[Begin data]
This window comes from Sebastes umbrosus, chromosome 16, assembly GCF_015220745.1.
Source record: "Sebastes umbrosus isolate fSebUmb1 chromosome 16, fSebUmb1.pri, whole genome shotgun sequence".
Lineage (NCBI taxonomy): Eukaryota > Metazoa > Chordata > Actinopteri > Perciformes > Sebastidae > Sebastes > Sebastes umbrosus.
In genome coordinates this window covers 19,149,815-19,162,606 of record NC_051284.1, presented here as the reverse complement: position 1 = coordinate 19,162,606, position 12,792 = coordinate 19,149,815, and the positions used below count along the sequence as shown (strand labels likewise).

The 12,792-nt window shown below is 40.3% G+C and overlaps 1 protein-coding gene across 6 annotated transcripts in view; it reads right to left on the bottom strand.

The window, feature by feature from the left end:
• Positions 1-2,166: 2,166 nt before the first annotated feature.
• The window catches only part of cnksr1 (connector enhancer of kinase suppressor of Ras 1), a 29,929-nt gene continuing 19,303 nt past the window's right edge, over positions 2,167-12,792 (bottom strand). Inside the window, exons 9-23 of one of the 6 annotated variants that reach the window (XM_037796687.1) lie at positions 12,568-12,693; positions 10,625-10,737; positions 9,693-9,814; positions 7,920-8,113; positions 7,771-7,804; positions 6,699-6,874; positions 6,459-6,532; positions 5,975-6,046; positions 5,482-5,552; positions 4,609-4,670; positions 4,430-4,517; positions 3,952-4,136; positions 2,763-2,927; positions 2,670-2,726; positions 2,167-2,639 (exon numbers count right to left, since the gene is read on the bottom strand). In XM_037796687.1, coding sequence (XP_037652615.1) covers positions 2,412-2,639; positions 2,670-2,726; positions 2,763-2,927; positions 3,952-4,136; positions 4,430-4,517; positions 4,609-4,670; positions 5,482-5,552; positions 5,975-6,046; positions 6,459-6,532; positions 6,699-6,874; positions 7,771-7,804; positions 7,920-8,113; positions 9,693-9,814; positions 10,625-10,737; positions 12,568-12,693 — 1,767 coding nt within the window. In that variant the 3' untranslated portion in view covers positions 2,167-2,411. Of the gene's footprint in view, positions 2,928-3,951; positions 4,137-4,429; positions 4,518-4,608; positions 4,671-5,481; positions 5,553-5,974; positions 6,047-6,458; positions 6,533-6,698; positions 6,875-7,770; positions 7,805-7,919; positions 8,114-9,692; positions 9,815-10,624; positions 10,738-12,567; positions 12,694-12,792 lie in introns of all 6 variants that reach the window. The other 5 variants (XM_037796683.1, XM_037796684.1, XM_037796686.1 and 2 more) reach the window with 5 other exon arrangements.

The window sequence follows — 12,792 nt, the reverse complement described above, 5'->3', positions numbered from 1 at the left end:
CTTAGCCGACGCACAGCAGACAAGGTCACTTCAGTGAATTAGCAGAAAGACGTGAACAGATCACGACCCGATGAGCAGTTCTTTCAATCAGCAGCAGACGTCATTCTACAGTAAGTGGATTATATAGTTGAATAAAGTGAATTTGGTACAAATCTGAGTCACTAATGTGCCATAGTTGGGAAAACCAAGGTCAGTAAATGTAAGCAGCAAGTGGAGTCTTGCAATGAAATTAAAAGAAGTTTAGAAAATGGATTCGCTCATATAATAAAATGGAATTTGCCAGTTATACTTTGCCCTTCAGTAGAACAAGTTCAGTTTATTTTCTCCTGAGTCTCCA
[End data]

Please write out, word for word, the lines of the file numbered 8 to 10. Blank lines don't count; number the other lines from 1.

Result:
• The window catches only part of cnksr1 (connector enhancer of kinase suppressor of Ras 1), a 29,929-nt gene continuing 19,303 nt past the window's right edge, over positions 2,167-12,792 (bottom strand). Inside the window, exons 9-23 of one of the 6 annotated variants that reach the window (XM_037796687.1) lie at positions 12,568-12,693; positions 10,625-10,737; positions 9,693-9,814; positions 7,920-8,113; positions 7,771-7,804; positions 6,699-6,874; positions 6,459-6,532; positions 5,975-6,046; positions 5,482-5,552; positions 4,609-4,670; positions 4,430-4,517; positions 3,952-4,136; positions 2,763-2,927; positions 2,670-2,726; positions 2,167-2,639 (exon numbers count right to left, since the gene is read on the bottom strand). In XM_037796687.1, coding sequence (XP_037652615.1) covers positions 2,412-2,639; positions 2,670-2,726; positions 2,763-2,927; positions 3,952-4,136; positions 4,430-4,517; positions 4,609-4,670; positions 5,482-5,552; positions 5,975-6,046; positions 6,459-6,532; positions 6,699-6,874; positions 7,771-7,804; positions 7,920-8,113; positions 9,693-9,814; positions 10,625-10,737; positions 12,568-12,693 — 1,767 coding nt within the window. In that variant the 3' untranslated portion in view covers positions 2,167-2,411. Of the gene's footprint in view, positions 2,928-3,951; positions 4,137-4,429; positions 4,518-4,608; positions 4,671-5,481; positions 5,553-5,974; positions 6,047-6,458; positions 6,533-6,698; positions 6,875-7,770; positions 7,805-7,919; positions 8,114-9,692; positions 9,815-10,624; positions 10,738-12,567; positions 12,694-12,792 lie in introns of all 6 variants that reach the window. The other 5 variants (XM_037796683.1, XM_037796684.1, XM_037796686.1 and 2 more) reach the window with 5 other exon arrangements.

The window sequence follows — 12,792 nt, the reverse complement described above, 5'->3', positions numbered from 1 at the left end:
CTTAGCCGACGCACAGCAGACAAGGTCACTTCAGTGAATTAGCAGAAAGACGTGAACAGATCACGACCCGATGAGCAGTTCTTTCAATCAGCAGCAGACGTCATTCTACAGTAAGTGGATTATATAGTTGAATAAAGTGAATTTGGTACAAATCTGAGTCACTAATGTGCCATAGTTGGGAAAACCAAGGTCAGTAAATGTAAGCAGCAAGTGGAGTCTTGCAATGAAATTAAAAGAAGTTTAGAAAATGGATTCGCTCATATAATAAAATGGAATTTGCCAGTTATACTTTGCCCTTCAGTAGAACAAGTTCAGTTTATTTTCTCCTGAGTCTCCA